Updated: Jun 14
This post continues my series of reflections on Jordan Peterson's Maps of Meaning. Each post can stand on its own, but I encourage you to read the earlier posts if you have not done so already. While the posts on the preface primarily involved summaries with my added reflections, from this point forward I will address chapters or sections from more of a thematic perspective, using Peterson's work as a springboard and conversation partner. This post will be mostly related to the first half of chapter 1, "Maps of Experience: Object and Meaning."
The Modern Scientific Myth
It is no secret that the modern world prides itself on having a scientific mind. STEM fields are bolstered while the humanities languish. Spirituality might be patronized in the name of tolerance, but only so long as it stays within the domain of personal opinion and does not venture into the realm of truth, which is held as an exclusively scientific category. The myth, which carried truth for pre-scientific humanity, has become outdated in light of our more sophisticated objectivity.
The strange reality, however, is that our postmodern culture tends to use very mythic language. How often are we called to embrace and share our stories? How often is our identity fundamentally connected with an abstracted narratival history, whether it be in the form of economics, nationality, race, gender, or some other facet of culture?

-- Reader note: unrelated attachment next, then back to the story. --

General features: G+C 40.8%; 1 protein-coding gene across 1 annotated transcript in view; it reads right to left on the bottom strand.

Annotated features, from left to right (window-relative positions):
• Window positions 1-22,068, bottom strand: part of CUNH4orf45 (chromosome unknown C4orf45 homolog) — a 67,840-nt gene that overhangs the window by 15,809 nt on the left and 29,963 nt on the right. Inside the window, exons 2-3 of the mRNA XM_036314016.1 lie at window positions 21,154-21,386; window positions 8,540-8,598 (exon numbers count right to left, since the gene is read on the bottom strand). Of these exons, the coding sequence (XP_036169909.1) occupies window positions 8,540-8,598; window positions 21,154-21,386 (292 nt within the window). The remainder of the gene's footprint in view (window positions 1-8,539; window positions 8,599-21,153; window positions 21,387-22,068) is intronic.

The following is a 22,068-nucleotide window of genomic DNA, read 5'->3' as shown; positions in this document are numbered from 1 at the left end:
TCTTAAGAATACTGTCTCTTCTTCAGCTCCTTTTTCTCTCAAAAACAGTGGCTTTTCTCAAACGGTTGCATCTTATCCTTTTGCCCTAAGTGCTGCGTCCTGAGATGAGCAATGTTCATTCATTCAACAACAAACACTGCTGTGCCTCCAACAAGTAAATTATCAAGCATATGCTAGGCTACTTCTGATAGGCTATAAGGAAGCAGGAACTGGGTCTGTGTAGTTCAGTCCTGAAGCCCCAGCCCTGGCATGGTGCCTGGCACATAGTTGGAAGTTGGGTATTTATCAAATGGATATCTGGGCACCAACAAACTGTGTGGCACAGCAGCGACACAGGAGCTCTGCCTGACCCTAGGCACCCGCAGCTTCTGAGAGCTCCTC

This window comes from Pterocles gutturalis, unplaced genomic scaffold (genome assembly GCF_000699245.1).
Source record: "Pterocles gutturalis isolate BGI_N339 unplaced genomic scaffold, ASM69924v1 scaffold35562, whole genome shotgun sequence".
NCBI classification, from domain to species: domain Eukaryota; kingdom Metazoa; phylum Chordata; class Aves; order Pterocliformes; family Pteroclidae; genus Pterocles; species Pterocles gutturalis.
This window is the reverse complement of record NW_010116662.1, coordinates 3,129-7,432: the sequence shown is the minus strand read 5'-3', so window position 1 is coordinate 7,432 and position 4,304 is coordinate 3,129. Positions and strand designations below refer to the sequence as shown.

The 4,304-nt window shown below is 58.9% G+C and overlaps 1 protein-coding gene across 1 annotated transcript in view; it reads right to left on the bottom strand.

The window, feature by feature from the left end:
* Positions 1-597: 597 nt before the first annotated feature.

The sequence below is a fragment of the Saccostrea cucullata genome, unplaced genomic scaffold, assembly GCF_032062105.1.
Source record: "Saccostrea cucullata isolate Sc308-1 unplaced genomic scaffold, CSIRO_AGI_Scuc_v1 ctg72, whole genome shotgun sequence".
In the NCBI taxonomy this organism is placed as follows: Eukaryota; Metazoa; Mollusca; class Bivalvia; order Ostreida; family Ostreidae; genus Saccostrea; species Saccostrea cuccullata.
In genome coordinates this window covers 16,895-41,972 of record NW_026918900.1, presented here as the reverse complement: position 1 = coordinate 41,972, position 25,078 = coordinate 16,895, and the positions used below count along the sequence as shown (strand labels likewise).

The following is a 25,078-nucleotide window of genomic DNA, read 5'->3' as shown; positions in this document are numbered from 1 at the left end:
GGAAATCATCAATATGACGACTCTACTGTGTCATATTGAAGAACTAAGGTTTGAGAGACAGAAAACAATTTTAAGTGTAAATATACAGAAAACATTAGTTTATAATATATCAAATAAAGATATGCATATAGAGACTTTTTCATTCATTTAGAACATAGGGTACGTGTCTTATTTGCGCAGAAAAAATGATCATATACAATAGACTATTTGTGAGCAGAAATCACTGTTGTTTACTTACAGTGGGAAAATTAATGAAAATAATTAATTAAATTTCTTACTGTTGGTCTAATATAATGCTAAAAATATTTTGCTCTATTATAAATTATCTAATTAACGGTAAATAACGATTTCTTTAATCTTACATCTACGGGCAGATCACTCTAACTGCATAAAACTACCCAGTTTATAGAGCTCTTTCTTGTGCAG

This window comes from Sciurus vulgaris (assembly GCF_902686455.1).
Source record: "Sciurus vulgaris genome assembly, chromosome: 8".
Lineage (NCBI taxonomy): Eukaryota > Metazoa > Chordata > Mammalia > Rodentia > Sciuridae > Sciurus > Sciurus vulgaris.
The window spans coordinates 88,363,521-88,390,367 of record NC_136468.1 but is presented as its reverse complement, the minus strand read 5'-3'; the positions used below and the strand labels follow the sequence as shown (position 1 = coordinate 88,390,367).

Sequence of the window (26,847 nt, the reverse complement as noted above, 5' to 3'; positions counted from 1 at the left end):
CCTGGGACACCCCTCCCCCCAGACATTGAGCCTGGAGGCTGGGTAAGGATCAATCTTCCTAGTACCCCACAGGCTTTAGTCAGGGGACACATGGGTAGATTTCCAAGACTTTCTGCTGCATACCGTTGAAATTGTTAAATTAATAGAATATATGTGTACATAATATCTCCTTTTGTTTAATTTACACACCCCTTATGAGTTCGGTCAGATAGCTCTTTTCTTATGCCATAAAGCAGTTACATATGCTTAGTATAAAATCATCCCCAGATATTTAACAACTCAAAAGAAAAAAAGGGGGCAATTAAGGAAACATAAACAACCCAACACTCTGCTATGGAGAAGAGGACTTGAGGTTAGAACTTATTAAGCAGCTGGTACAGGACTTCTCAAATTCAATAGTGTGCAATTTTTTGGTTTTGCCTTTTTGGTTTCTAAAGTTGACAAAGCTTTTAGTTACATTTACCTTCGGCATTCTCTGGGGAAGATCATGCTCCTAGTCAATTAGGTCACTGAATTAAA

Modernist rationalism continues to claim authority, but it wears the guise of story while castigating the mythocentricity of pre-moderns. What is the reason for this apparent contradiction?
At the most basic level of human experience, we are storied creatures. I do not simply mean that we are innately drawn to stories, although we certainly are, but rather that we exist in the context of narrative. We have memories of the past and expectations for the future that shape the way we understand our place in the present. We have a sense of culture, which involves this same temporal reality abstracted into the story of our people. There is a reason why most cultures of the past personified or even deified nature. This was not simply due to a primitive superstition, but was rather a result of the basic nature of intelligent, self-conscious, linguistic creatures. We saw the natural world as a place of meaning related to natural human experience, thereby turning the sun, moon, stars, trees, and seas into characters of the human drama. We learn the scientific method, but we necessarily live the story.